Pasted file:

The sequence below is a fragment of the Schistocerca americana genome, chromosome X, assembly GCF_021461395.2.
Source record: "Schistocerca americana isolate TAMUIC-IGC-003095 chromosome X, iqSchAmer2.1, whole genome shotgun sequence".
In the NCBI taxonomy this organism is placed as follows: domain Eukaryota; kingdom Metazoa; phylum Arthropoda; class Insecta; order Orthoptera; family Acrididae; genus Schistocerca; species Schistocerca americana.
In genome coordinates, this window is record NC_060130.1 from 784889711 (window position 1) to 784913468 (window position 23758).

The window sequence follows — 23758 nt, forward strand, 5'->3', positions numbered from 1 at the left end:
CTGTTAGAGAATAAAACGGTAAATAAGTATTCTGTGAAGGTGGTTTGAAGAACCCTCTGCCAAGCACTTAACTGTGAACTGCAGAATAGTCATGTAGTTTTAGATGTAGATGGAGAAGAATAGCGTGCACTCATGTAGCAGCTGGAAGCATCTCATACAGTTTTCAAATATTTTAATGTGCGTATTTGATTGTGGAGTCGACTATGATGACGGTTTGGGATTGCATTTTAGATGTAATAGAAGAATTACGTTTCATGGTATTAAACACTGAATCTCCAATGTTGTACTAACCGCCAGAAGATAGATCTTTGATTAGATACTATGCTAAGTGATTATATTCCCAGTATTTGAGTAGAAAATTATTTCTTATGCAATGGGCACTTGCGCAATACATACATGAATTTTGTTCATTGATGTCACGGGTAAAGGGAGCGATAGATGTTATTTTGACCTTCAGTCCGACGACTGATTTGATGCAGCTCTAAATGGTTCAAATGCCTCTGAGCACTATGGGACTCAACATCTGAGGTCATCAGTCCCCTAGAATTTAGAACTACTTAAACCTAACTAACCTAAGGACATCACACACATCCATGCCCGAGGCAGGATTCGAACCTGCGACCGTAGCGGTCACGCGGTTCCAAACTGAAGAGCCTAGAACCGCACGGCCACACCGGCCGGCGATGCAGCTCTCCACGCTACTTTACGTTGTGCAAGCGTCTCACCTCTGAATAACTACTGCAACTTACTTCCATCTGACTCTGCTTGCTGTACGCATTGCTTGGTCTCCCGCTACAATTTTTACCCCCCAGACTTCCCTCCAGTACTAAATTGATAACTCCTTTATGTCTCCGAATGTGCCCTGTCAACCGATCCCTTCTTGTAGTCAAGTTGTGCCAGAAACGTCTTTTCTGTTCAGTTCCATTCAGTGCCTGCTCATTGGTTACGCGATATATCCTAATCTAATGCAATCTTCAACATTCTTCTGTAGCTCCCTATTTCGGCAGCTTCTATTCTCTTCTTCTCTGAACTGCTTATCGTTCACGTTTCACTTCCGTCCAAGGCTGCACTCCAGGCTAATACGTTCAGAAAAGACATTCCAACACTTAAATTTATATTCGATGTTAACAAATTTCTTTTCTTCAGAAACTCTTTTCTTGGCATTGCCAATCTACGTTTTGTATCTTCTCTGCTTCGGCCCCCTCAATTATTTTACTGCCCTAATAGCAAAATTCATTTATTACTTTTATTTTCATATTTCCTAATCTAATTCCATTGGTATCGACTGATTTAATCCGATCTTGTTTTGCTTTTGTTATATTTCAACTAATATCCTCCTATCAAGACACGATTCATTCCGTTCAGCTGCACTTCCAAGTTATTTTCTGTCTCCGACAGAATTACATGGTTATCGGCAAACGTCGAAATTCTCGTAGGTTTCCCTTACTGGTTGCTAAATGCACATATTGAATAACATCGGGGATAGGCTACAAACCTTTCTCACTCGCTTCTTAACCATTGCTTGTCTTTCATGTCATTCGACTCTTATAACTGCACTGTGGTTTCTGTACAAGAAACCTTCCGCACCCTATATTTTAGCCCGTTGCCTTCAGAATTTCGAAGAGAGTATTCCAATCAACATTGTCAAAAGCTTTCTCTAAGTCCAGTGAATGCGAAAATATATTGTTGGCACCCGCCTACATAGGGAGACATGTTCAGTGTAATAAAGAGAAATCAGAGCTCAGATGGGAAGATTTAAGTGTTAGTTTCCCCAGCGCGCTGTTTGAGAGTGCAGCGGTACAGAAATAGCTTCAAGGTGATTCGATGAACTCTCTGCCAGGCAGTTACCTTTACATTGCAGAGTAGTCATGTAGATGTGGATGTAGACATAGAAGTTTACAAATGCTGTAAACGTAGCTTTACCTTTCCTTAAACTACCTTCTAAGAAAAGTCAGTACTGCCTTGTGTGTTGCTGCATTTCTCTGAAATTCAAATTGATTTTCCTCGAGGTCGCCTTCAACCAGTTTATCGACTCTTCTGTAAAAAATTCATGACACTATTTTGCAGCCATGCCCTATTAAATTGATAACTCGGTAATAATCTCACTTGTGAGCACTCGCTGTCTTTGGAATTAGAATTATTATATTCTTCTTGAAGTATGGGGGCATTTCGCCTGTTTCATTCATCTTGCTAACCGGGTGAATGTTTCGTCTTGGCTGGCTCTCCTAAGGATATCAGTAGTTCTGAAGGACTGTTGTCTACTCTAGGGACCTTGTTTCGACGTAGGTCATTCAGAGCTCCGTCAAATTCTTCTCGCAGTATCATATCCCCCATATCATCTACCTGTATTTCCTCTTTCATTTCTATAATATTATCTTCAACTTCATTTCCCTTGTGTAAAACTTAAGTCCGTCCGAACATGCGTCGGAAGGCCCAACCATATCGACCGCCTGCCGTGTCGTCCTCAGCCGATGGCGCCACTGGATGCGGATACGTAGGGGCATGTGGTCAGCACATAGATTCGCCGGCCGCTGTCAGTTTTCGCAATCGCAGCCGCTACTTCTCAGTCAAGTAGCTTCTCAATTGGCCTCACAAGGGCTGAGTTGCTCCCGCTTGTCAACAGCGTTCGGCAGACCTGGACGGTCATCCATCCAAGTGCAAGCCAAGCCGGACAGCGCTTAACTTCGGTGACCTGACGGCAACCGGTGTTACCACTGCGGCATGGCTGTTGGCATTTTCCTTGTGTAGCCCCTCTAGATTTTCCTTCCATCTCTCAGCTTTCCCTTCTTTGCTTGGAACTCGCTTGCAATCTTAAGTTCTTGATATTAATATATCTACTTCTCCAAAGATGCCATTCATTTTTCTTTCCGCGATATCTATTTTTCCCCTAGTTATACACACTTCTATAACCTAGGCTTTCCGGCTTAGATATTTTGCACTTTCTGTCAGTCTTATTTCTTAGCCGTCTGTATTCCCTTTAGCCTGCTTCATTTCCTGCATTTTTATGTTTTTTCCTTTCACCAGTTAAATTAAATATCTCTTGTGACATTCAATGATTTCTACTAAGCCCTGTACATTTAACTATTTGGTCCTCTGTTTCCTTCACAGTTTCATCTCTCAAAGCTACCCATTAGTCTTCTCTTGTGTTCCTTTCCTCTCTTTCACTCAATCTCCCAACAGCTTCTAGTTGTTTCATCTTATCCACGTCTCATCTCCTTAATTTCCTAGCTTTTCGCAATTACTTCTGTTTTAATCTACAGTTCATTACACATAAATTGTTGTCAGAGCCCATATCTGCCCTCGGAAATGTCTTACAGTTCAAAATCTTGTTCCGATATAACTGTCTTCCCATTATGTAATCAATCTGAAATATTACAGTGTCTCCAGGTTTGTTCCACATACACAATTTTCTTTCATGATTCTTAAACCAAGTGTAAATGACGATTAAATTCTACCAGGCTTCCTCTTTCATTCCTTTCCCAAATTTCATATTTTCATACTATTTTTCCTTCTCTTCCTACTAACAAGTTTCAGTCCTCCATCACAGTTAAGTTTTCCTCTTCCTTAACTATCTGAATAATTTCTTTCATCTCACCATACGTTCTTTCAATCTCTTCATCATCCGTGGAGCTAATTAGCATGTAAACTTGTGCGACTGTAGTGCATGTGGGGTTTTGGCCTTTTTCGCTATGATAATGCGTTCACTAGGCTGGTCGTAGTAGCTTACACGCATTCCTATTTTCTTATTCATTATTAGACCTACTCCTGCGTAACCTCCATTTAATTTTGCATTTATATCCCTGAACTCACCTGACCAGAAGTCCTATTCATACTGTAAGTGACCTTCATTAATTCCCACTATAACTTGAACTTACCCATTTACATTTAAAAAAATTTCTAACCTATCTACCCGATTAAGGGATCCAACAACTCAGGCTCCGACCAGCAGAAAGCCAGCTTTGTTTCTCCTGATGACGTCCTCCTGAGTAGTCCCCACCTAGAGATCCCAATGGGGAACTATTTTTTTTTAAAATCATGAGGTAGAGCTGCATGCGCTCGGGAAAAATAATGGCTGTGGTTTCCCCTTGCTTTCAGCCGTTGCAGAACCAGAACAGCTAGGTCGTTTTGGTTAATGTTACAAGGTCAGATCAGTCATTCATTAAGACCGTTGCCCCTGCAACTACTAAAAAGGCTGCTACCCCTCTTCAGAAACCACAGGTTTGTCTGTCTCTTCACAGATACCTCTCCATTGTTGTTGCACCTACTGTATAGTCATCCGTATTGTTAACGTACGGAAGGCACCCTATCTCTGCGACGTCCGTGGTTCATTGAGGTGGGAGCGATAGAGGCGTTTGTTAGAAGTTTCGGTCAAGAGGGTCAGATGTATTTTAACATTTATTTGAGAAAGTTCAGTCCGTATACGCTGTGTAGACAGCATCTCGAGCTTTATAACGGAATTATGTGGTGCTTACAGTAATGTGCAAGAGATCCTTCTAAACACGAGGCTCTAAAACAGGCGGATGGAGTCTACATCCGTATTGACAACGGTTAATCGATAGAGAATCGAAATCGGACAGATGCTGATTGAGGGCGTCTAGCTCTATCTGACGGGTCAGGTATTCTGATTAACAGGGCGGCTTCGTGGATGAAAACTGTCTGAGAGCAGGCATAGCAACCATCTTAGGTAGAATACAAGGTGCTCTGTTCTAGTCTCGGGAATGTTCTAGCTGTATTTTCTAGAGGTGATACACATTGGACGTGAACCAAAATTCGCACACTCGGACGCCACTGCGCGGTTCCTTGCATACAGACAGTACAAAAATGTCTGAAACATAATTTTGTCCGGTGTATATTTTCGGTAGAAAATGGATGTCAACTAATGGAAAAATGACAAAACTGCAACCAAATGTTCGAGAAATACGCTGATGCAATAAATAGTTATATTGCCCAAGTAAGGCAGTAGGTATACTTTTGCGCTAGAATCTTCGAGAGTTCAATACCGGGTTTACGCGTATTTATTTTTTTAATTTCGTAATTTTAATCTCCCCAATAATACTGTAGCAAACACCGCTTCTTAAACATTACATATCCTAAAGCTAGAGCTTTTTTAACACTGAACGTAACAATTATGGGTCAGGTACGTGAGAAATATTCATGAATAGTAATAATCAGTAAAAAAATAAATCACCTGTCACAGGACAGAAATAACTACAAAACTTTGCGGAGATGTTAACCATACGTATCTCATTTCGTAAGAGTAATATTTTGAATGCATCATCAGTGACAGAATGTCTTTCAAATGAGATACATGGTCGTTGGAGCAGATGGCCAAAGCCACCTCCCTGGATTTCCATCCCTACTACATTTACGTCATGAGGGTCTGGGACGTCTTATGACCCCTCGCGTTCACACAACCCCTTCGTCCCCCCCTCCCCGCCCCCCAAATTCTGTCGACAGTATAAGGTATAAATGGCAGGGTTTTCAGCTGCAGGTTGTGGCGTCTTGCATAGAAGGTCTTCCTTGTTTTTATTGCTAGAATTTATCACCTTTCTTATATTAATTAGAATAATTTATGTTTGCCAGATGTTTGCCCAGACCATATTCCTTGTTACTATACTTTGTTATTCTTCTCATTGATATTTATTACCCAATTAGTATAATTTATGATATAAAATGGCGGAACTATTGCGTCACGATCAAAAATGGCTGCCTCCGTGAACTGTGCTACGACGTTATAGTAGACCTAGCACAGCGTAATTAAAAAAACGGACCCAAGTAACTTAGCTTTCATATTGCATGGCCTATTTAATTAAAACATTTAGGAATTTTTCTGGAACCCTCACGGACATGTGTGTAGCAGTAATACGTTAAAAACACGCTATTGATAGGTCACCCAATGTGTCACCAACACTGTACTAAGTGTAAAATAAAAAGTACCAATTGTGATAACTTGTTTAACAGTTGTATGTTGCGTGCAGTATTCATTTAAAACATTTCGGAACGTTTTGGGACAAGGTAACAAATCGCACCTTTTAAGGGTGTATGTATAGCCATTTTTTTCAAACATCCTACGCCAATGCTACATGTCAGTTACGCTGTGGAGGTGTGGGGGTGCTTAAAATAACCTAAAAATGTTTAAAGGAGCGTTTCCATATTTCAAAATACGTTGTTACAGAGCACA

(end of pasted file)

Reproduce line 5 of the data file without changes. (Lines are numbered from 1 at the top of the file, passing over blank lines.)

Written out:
The window sequence follows — 23758 nt, forward strand, 5'->3', positions numbered from 1 at the left end: